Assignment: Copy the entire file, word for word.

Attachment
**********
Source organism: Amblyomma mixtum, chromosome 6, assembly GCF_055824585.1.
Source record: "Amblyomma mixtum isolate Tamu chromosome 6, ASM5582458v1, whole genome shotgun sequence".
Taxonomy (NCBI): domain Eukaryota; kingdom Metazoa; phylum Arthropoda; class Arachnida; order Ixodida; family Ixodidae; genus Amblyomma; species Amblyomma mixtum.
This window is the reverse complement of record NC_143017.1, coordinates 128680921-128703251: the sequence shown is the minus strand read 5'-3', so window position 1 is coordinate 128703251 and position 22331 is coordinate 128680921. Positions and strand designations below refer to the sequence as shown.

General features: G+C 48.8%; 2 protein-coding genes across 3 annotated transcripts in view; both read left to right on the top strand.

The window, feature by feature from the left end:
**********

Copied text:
Source organism: Amblyomma mixtum, chromosome 6, assembly GCF_055824585.1.
Source record: "Amblyomma mixtum isolate Tamu chromosome 6, ASM5582458v1, whole genome shotgun sequence".
Taxonomy (NCBI): domain Eukaryota; kingdom Metazoa; phylum Arthropoda; class Arachnida; order Ixodida; family Ixodidae; genus Amblyomma; species Amblyomma mixtum.
This window is the reverse complement of record NC_143017.1, coordinates 128680921-128703251: the sequence shown is the minus strand read 5'-3', so window position 1 is coordinate 128703251 and position 22331 is coordinate 128680921. Positions and strand designations below refer to the sequence as shown.

General features: G+C 48.8%; 2 protein-coding genes across 3 annotated transcripts in view; both read left to right on the top strand.

The window, feature by feature from the left end: